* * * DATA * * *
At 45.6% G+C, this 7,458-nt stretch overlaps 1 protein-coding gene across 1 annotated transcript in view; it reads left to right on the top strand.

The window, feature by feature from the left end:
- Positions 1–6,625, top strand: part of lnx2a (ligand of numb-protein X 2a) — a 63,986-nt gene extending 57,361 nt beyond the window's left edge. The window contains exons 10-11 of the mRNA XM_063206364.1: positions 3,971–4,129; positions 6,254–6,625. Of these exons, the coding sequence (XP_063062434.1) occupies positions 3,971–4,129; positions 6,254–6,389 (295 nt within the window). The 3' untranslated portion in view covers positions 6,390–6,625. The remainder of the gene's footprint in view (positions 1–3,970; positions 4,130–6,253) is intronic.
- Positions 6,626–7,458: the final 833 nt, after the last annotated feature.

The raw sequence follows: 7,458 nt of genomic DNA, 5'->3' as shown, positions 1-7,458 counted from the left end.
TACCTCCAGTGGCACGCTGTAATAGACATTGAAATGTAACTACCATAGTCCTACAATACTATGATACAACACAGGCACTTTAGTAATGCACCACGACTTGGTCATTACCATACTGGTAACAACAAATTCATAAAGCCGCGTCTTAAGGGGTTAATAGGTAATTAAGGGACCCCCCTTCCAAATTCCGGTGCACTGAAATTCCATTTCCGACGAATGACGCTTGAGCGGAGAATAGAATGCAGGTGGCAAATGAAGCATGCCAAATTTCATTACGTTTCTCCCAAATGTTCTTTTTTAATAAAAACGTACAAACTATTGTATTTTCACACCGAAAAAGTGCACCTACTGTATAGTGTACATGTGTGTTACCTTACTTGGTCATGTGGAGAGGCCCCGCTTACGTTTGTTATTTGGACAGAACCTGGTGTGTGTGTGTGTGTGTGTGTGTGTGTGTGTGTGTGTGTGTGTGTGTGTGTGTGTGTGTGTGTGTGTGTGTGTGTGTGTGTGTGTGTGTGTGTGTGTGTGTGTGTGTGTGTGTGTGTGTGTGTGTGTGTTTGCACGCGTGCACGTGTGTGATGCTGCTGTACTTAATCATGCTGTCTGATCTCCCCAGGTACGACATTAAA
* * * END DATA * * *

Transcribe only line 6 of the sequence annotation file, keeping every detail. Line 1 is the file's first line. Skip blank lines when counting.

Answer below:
TACCTCCAGTGGCACGCTGTAATAGACATTGAAATGTAACTACCATAGTCCTACAATACTATGATACAACACAGGCACTTTAGTAATGCACCACGACTTGGTCATTACCATACTGGTAACAACAAATTCATAAAGCCGCGTCTTAAGGGGTTAATAGGTAATTAAGGGACCCCCCTTCCAAATTCCGGTGCACTGAAATTCCATTTCCGACGAATGACGCTTGAGCGGAGAATAGAATGCAGGTGGCAAATGAAGCATGCCAAATTTCATTACGTTTCTCCCAAATGTTCTTTTTTAATAAAAACGTACAAACTATTGTATTTTCACACCGAAAAAGTGCACCTACTGTATAGTGTACATGTGTGTTACCTTACTTGGTCATGTGGAGAGGCCCCGCTTACGTTTGTTATTTGGACAGAACCTGGTGTGTGTGTGTGTGTGTGTGTGTGTGTGTGTGTGTGTGTGTGTGTGTGTGTGTGTGTGTGTGTGTGTGTGTGTGTGTGTGTGTGTGTGTGTGTGTGTGTGTGTGTGTGTGTGTGTGTGTGTGTGTGTGTTTGCACGCGTGCACGTGTGTGATGCTGCTGTACTTAATCATGCTGTCTGATCTCCCCAGGTACGACATTAAA